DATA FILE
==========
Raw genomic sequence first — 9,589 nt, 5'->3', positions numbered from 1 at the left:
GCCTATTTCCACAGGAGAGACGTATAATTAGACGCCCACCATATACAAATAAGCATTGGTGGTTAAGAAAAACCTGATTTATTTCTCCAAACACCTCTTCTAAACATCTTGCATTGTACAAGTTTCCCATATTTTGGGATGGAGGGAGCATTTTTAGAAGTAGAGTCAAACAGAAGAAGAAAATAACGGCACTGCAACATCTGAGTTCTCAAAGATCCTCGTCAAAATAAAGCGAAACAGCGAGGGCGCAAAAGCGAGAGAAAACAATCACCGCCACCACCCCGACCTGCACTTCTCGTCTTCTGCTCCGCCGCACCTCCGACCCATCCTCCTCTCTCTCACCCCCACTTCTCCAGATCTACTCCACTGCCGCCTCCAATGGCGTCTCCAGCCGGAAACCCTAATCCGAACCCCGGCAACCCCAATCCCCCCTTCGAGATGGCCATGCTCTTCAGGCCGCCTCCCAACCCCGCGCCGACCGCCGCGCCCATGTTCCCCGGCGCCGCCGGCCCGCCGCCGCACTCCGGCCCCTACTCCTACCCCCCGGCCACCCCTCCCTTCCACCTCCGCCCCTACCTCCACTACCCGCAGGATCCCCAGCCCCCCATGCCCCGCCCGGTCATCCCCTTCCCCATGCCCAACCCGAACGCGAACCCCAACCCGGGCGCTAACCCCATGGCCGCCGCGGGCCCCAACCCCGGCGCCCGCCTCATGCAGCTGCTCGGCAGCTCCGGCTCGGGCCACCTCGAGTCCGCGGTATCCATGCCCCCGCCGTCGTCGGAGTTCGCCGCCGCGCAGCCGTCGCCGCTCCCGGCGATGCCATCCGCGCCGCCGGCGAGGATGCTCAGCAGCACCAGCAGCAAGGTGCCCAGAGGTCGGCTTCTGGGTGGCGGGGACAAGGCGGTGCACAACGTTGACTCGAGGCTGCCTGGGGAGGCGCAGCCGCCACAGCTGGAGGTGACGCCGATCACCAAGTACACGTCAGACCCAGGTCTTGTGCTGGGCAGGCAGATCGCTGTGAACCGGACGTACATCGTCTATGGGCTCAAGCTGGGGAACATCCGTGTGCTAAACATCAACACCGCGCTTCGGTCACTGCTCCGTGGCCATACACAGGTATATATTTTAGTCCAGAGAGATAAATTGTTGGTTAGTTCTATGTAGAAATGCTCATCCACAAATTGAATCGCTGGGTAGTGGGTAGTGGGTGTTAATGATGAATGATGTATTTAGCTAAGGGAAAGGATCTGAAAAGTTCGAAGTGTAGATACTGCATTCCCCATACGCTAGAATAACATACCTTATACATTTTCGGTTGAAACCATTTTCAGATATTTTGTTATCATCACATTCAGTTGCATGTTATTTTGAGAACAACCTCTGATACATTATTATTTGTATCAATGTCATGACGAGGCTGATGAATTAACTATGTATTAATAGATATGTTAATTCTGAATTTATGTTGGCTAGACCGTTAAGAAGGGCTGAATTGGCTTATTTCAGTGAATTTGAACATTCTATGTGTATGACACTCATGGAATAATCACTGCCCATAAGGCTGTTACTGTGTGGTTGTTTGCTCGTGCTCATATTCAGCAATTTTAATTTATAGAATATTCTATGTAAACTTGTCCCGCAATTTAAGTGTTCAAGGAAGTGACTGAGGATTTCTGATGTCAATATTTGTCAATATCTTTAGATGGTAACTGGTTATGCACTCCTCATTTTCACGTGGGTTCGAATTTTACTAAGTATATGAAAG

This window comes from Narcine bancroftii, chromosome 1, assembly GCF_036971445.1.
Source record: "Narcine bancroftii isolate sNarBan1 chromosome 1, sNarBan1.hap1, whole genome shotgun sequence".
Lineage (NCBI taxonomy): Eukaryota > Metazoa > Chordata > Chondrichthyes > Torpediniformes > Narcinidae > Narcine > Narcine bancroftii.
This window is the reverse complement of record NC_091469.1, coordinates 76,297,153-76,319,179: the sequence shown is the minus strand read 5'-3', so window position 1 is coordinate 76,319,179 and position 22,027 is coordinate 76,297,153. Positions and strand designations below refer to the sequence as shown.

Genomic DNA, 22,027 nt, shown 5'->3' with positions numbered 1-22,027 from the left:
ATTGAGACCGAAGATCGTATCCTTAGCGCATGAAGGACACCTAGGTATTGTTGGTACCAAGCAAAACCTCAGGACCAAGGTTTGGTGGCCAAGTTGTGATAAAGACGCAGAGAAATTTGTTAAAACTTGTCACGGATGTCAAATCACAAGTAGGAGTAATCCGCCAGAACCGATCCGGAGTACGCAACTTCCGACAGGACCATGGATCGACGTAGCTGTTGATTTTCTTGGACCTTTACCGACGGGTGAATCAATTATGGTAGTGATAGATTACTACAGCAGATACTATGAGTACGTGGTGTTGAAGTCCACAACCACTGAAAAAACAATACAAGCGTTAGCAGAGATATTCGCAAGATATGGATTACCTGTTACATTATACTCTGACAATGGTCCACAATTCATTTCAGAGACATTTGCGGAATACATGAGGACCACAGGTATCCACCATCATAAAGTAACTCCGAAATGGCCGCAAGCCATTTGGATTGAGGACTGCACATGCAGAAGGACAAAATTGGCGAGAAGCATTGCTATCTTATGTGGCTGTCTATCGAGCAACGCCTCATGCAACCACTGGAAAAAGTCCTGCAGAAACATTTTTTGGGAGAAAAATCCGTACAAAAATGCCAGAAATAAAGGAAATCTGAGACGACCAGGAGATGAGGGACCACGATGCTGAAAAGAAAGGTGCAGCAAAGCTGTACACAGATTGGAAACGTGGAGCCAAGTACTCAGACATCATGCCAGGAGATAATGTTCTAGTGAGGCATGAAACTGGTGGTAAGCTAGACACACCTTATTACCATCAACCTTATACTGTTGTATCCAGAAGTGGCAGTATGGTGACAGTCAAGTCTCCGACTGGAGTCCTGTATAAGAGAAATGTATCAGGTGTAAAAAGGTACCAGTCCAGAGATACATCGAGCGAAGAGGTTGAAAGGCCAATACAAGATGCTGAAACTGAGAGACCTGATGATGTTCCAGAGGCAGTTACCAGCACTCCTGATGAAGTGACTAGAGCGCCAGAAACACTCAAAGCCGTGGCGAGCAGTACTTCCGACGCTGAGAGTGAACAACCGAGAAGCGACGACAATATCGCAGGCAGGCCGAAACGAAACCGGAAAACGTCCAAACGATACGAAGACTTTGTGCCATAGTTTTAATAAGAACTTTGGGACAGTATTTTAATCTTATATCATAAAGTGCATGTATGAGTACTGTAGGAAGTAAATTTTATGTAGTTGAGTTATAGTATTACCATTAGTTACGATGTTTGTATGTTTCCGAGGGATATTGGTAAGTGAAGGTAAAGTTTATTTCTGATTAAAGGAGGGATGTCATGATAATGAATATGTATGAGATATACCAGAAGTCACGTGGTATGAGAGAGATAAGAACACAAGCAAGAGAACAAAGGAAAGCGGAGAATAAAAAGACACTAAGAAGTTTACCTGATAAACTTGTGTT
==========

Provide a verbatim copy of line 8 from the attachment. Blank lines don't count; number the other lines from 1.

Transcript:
ATTGAGACCGAAGATCGTATCCTTAGCGCATGAAGGACACCTAGGTATTGTTGGTACCAAGCAAAACCTCAGGACCAAGGTTTGGTGGCCAAGTTGTGATAAAGACGCAGAGAAATTTGTTAAAACTTGTCACGGATGTCAAATCACAAGTAGGAGTAATCCGCCAGAACCGATCCGGAGTACGCAACTTCCGACAGGACCATGGATCGACGTAGCTGTTGATTTTCTTGGACCTTTACCGACGGGTGAATCAATTATGGTAGTGATAGATTACTACAGCAGATACTATGAGTACGTGGTGTTGAAGTCCACAACCACTGAAAAAACAATACAAGCGTTAGCAGAGATATTCGCAAGATATGGATTACCTGTTACATTATACTCTGACAATGGTCCACAATTCATTTCAGAGACATTTGCGGAATACATGAGGACCACAGGTATCCACCATCATAAAGTAACTCCGAAATGGCCGCAAGCCATTTGGATTGAGGACTGCACATGCAGAAGGACAAAATTGGCGAGAAGCATTGCTATCTTATGTGGCTGTCTATCGAGCAACGCCTCATGCAACCACTGGAAAAAGTCCTGCAGAAACATTTTTTGGGAGAAAAATCCGTACAAAAATGCCAGAAATAAAGGAAATCTGAGACGACCAGGAGATGAGGGACCACGATGCTGAAAAGAAAGGTGCAGCAAAGCTGTACACAGATTGGAAACGTGGAGCCAAGTACTCAGACATCATGCCAGGAGATAATGTTCTAGTGAGGCATGAAACTGGTGGTAAGCTAGACACACCTTATTACCATCAACCTTATACTGTTGTATCCAGAAGTGGCAGTATGGTGACAGTCAAGTCTCCGACTGGAGTCCTGTATAAGAGAAATGTATCAGGTGTAAAAAGGTACCAGTCCAGAGATACATCGAGCGAAGAGGTTGAAAGGCCAATACAAGATGCTGAAACTGAGAGACCTGATGATGTTCCAGAGGCAGTTACCAGCACTCCTGATGAAGTGACTAGAGCGCCAGAAACACTCAAAGCCGTGGCGAGCAGTACTTCCGACGCTGAGAGTGAACAACCGAGAAGCGACGACAATATCGCAGGCAGGCCGAAACGAAACCGGAAAACGTCCAAACGATACGAAGACTTTGTGCCATAGTTTTAATAAGAACTTTGGGACAGTATTTTAATCTTATATCATAAAGTGCATGTATGAGTACTGTAGGAAGTAAATTTTATGTAGTTGAGTTATAGTATTACCATTAGTTACGATGTTTGTATGTTTCCGAGGGATATTGGTAAGTGAAGGTAAAGTTTATTTCTGATTAAAGGAGGGATGTCATGATAATGAATATGTATGAGATATACCAGAAGTCACGTGGTATGAGAGAGATAAGAACACAAGCAAGAGAACAAAGGAAAGCGGAGAATAAAAAGACACTAAGAAGTTTACCTGATAAACTTGTGTT